In an extract from her new book, founder of cool collective Mothers Meeting Jenny Scott shares how she came to discover that breast isn’t always best.
1 DON’T BEAT YOURSELF UP
Just after giving birth you will be
extremely emotional and tired, so go
easy on yourself.
2 DO WHAT’S RIGHT FOR YOU
At the end of the day, you can trawl a
billion helpful breastfeeding blogs, read
hundreds of textbooks, but you have to
do what makes you happy.
3 WINNING FORMULA
Feeding your baby formula is not a
crime, and it is no one else’s business.
4 THERE’S MUCH MORE TO COME
Motherhood is laden with guilt and
every month there’s a new obstacle, it
just so happens breastfeeding is one
of the first!
5 MOTHERS UNITED
Keep your head up and never judge
another mama for their choice of
feeding. We are all in the same boat and
we all have to stick together.
When I gave birth to Sonny, I thought breastfeeding would be a walk in the park. I mean, women had been doing it since the dawn of time, right? How hard could it be? At the very least it was going to give me a guilt-free few hours everyday while slobbing out in front of the TV. What an absolutely amazing mother I’d be, feeding a brand-new little person with my very own bazookas. Wow, was I in for a shock. The latching on, the pumping, the constant thirst, the fear of whipping your puppies out in public (my first experience involved me sobbing under a blanket in a National Trust café, with two lovely OAPs egging me on), the constant cycle of waking up every couple of hours, the excruciating pain of cracked nipples and feeling as though your boobs (aka udders) are about to combust at any point. The leaking, the bloody breast pump, the feeling of ecstasy when you have managed to pump two millilitres of liquid gold.
Put it this way, breastfeeding was not quite what I had expected it would be. Just when I thought it couldn’t get any worse, I started to look online for some friendly advice on the subject – now that was a big mistake. I don’t think I have ever Googled a topic with so many opinionated and aggressive women up in arms. I was totally gob-smacked; not only about the huge amount of pressure and guilt that was being heaped upon new mums, but I couldn’t believe how many mums felt terrible shame that either they could not breastfeed due to medical reasons, or simply through choice. This was a debate with vastly varied opinions, as well as medical and cultural differences.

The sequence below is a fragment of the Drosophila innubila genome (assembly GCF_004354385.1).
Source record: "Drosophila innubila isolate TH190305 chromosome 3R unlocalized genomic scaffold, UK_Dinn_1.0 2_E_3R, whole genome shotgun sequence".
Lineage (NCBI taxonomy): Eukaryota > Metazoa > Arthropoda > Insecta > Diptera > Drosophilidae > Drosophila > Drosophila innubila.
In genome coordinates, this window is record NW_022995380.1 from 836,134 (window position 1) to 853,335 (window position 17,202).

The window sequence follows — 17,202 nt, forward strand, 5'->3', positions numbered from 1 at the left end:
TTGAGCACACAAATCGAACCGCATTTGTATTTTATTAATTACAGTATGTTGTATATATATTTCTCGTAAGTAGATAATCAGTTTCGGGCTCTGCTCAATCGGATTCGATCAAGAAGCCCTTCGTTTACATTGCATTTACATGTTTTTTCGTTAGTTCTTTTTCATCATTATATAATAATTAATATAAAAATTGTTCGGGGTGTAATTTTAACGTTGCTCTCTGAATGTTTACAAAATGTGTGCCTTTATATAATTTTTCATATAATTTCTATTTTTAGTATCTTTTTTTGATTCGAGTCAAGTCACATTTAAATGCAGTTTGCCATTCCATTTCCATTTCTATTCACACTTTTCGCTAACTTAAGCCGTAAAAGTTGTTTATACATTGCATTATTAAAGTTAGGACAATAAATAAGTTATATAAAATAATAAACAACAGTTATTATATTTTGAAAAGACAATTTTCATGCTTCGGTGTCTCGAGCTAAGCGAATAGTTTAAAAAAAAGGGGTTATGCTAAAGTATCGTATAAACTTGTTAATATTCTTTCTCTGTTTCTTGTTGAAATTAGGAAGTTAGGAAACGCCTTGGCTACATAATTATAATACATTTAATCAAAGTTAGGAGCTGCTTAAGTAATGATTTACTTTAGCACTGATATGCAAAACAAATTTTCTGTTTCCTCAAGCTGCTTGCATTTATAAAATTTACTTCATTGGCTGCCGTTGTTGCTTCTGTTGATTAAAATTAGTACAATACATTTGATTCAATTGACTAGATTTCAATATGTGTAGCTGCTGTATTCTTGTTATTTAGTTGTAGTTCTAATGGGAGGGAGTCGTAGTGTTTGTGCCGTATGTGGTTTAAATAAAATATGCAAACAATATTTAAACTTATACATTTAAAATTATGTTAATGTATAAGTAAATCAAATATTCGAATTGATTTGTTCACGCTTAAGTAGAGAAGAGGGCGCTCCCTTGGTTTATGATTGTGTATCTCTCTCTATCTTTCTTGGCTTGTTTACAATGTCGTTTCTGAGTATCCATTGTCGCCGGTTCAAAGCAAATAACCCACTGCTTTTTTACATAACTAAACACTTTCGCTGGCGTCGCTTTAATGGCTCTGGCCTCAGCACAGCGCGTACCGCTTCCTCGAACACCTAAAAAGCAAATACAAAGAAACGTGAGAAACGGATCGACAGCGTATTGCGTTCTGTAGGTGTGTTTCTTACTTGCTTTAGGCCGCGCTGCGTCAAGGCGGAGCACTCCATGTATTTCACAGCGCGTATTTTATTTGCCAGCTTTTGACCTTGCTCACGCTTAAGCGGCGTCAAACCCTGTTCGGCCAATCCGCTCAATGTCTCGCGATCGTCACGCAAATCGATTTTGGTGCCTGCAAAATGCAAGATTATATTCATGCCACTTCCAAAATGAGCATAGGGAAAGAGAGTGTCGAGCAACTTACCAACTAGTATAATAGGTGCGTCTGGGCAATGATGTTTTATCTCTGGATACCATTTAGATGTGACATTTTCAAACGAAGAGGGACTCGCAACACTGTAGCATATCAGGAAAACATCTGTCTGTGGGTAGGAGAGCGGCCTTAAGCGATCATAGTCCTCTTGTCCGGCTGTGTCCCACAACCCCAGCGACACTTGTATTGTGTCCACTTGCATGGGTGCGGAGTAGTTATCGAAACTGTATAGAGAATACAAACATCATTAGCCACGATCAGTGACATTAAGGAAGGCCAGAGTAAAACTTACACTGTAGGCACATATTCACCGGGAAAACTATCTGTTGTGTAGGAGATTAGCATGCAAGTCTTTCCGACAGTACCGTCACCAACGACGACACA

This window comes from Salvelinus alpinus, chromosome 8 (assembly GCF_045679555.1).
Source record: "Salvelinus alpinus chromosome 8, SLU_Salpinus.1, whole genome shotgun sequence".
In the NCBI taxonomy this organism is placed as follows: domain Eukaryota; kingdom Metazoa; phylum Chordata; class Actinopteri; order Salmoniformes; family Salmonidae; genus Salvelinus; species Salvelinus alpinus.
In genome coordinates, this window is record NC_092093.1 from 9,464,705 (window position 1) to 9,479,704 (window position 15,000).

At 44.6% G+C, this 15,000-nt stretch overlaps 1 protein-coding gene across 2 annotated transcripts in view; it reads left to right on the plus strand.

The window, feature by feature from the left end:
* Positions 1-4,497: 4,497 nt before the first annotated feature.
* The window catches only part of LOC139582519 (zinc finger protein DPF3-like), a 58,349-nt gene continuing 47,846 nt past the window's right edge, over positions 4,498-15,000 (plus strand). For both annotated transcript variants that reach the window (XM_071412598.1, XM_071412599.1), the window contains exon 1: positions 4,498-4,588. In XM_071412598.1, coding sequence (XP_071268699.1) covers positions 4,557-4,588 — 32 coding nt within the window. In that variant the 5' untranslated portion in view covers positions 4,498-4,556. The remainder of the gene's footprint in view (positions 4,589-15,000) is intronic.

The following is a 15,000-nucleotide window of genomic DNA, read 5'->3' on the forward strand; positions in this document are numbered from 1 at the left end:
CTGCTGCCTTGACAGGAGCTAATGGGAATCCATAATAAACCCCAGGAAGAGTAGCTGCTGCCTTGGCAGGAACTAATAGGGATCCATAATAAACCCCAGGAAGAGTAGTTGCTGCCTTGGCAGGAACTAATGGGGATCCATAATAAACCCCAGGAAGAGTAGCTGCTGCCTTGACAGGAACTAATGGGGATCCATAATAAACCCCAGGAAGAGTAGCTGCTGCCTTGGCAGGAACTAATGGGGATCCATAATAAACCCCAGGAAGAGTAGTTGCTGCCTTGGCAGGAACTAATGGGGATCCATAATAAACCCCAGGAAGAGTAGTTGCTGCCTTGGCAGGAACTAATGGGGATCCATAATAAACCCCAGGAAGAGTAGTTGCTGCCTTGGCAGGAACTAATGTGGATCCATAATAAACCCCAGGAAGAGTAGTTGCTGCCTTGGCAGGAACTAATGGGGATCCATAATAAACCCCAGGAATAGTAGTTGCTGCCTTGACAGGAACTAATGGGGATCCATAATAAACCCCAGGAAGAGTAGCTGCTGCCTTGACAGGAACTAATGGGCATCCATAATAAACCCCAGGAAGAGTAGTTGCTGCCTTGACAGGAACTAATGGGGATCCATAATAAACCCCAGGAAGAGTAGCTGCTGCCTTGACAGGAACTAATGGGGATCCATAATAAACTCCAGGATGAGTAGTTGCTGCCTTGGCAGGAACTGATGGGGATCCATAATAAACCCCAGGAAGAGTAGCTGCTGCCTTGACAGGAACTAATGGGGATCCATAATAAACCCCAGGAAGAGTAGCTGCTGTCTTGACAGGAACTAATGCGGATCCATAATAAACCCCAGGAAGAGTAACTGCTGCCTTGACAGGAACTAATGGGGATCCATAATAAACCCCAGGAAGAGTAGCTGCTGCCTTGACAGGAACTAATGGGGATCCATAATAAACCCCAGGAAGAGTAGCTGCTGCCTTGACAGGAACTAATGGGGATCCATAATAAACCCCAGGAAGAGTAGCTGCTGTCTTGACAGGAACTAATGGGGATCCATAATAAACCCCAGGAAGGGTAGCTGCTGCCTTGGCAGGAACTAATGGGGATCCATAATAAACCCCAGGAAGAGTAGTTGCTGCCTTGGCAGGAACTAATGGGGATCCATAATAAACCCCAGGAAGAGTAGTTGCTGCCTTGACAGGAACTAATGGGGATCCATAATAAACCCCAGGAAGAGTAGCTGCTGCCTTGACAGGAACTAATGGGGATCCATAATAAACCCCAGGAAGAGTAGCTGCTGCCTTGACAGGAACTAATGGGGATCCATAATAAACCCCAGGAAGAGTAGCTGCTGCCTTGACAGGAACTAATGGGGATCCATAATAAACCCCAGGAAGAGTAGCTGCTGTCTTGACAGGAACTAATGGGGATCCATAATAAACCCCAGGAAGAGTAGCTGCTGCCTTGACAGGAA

By the time I had started researching this topic online I was absolutely exhausted from trying to do ‘the best’ for my son by breastfeeding, and the sheer volume of negative comments made me feel even more depressed and useless. After a few hours I randomly saw the light at the end of the tunnel. I realised that I was really unhappy breastfeeding, I actually didn’t like any single part of it. I really wanted to, and I really did try my hardest for two months,but it was making me miserable. So that weekend I went out for the first time since becoming a mum. I went to a rave in a Peckham warehouse and I’m ashamed for saying so, but I got really drunk. I think I showed photos of my new baby boy toevery single person I encountered. The day after that night out was the day I decided to pack in breastfeeding and yep, I used the alcohol as my excuse. Now I look back and realise how silly I was for thinking that I needed an excuse to give it up, I should have just done so because it didn’t feel right. Not because I felt like I was letting the millions of angry mums on forums get the better of me.
How to be a Hip Mama Without Losing Your Cool, £12.99, Hardie Grant